Using a semaphore instead of while loop. Is this good or bad?

I have a process that runs in it's own thread and can be started/stopped without blocking. This will eventually go into a Windows service, but I am setting this up in a console app for now until it is fully fleshed out.

After the call to Start(), I want the main program thread to block until Ctrl-C is pressed. I know that this will work:

public static void Main(string[] args)
{
    bool keepGoing = true;

    var service = new Service();

    System.Console.TreatControlCAsInput = false;

    System.Console.CancelKeyPress += delegate(object sender, ConsoleCancelEventArgs e)
    {
        e.Cancel = true;
        service.Stop();
        keepGoing = false; // Break the while loop below
    };

    service.Start();

    while( keepGoing )
    {
        Thread.Sleep(100); // 100 is arbitrary
    }

}

However, I find the flag and arbitrary sleep value bothersome. I know that the CPU cost is practically 0 in the while loop, but I'd rather have a "hard" block that releases as soon as the Ctrl-C handler is done. I devised the below, using a semaphore to block until the anonymous Ctrl-C handler is done:

public static void Main(string[] args)
{
    var service = new Service();

    var s = new Semaphore(1, 1);

    System.Console.TreatControlCAsInput = false;

    System.Console.CancelKeyPress += delegate(object sender, ConsoleCancelEventArgs e)
    {
        e.Cancel = true;
        service.Stop();
        s.Release(); // This will allow the program to conclude below
    };

    service.Start();

    s.WaitOne(); // This will not block
    s.WaitOne(); // This will block w/o CPU usage until the sempahore is released

}

Is this a bad design? Is it overkill? Is it dangerous?

EDIT:

I also hook up AppDomain.CurrentDomain.UnhandledException as follows:

AppDomain.CurrentDomain.UnhandledException += delegate {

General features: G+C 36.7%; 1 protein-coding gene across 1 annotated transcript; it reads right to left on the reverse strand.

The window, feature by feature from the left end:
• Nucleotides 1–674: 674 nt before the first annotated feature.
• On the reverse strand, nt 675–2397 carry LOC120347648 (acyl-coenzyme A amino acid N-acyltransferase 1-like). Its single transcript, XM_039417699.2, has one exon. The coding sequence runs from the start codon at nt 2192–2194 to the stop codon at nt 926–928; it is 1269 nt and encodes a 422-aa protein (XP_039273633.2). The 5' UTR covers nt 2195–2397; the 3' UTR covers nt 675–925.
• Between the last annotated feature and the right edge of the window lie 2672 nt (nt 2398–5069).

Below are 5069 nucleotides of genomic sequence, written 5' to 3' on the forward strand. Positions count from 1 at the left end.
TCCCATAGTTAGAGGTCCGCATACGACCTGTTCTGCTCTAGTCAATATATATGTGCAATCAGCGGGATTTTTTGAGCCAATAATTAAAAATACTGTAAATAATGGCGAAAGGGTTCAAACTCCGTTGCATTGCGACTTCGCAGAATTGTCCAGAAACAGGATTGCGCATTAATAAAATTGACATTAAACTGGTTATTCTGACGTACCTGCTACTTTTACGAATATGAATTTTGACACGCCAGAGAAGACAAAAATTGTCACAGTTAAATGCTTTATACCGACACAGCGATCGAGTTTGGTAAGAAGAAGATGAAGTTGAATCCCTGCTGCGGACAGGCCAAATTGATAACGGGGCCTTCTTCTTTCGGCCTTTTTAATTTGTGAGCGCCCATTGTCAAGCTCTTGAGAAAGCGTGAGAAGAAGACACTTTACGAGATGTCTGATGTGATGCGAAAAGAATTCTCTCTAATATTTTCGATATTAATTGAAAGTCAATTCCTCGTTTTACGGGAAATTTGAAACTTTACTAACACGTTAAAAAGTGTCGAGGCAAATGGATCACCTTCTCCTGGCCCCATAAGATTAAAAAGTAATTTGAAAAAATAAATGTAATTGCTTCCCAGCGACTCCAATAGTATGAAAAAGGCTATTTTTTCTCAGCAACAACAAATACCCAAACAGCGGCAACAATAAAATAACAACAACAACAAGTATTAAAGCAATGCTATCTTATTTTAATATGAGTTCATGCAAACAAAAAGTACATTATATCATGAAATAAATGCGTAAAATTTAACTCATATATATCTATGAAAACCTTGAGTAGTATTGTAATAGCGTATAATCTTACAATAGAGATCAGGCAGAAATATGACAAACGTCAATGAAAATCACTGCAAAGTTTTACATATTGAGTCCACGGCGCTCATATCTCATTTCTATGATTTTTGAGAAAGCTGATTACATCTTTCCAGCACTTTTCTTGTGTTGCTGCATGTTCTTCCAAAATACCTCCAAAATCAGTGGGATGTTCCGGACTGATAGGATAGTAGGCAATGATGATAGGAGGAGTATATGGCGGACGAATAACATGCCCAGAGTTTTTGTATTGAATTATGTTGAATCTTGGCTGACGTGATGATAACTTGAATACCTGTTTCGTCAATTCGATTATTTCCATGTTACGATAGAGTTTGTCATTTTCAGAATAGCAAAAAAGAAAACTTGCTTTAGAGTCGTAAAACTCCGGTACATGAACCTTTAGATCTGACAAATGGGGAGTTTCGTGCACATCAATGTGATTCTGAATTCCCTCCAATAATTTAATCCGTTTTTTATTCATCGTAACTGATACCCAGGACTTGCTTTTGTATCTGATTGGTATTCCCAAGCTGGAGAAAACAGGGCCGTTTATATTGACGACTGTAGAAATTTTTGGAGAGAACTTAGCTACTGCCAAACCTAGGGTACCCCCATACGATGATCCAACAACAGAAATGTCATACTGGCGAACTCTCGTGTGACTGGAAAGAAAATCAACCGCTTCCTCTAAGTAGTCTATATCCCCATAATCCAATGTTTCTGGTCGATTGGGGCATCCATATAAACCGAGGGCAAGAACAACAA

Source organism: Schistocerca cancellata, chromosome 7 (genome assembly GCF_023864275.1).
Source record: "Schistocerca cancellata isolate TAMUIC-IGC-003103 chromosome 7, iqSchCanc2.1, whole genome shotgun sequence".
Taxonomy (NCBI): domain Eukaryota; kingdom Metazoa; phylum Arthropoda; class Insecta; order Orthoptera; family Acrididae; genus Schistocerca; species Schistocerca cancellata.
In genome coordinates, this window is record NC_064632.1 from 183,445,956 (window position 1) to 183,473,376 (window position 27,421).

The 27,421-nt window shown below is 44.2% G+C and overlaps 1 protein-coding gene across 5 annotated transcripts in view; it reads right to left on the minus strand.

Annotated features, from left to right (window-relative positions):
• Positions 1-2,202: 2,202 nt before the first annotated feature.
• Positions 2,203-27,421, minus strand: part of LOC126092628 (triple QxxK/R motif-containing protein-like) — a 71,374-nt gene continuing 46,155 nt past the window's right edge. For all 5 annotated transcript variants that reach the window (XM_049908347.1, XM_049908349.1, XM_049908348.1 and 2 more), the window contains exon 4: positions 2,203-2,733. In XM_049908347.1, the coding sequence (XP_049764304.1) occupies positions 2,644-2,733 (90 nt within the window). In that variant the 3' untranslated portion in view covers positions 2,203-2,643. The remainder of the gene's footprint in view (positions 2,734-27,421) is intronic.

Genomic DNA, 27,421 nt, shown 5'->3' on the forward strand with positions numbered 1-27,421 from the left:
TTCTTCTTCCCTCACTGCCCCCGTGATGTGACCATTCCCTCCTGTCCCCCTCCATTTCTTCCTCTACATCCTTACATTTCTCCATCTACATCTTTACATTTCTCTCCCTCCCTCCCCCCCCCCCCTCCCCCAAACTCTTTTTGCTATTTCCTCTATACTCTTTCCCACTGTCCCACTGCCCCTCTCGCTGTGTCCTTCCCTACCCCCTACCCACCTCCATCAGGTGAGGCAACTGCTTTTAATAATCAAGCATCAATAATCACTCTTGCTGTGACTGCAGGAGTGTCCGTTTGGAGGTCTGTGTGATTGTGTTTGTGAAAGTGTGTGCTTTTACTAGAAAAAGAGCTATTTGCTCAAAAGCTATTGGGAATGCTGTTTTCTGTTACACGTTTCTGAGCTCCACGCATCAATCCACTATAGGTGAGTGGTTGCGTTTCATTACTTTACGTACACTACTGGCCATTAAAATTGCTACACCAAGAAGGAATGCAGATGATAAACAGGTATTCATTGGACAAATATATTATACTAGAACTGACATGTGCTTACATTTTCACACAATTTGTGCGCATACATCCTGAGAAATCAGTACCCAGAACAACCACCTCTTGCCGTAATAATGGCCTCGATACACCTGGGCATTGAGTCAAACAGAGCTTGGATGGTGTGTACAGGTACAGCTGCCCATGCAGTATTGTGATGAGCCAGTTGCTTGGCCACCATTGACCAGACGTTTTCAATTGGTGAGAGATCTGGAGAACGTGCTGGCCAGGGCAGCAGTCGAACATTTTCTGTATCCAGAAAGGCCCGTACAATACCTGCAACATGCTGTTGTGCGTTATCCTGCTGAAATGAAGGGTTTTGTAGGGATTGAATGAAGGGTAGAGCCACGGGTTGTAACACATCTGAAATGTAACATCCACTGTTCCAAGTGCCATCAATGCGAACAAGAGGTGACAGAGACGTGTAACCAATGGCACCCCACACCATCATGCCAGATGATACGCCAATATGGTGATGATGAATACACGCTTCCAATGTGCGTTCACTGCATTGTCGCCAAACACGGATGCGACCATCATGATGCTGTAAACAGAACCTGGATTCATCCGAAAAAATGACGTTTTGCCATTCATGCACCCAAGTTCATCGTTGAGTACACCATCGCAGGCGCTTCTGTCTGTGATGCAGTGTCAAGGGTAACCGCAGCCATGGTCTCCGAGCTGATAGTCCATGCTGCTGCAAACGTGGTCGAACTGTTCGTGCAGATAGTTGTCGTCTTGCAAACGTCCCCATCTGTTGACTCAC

service.Stop();
  s.Release();
};

EDIT the 2nd:

I should note that it is crucial that the Stop() method get called on exit. @Adam Ralph has a perfectly good pattern for a hybrid console/service, but didn't have this information when answering the Q.

Answers


We have a similar requirement in a few of our apps. They are Windows services, but for debugging we often want to run them as console apps. Moreover, we usually code new apps as Windows services fairly early on but often don't want to have to actually run them as a service until later, once we've proved the concept, etc.

This is the pattern we use:-

using (var service = new Service())
{
    if (Environment.UserInterActive)
    {
        service.Start();
        Thread.Sleep(Timeout.Infinite);
    }
    else
    {
        ServiceBase.Run(service);
    }
}

Telling the thread to sleep infinitely might seem inefficient, but this is only for debugging scenarios and the redundant thread costs no CPU time, just some memory (about 1MB), which is mostly composed of the stack space allocated to the thread. The process can still be exited with Ctrl+C or by closing the command window.

-- EDIT --

If you find that service.Dispose() is not being called when Ctrl+C is pressed (i.e. a rude abort happens) and the call to Dispose() is crucial, then I guess you could explicitly do this like so:-

using (var service = new Service())
{
    if (Environment.UserInterActive)
    {
        Console.CancelKeyPress += (sender, e) => service.Dispose();
        service.Start();
        Thread.Sleep(Timeout.Infinite);
    }
    else
    {
        ServiceBase.Run(service);
    }
}

Note that Stop() should be encapsulated in Dispose().


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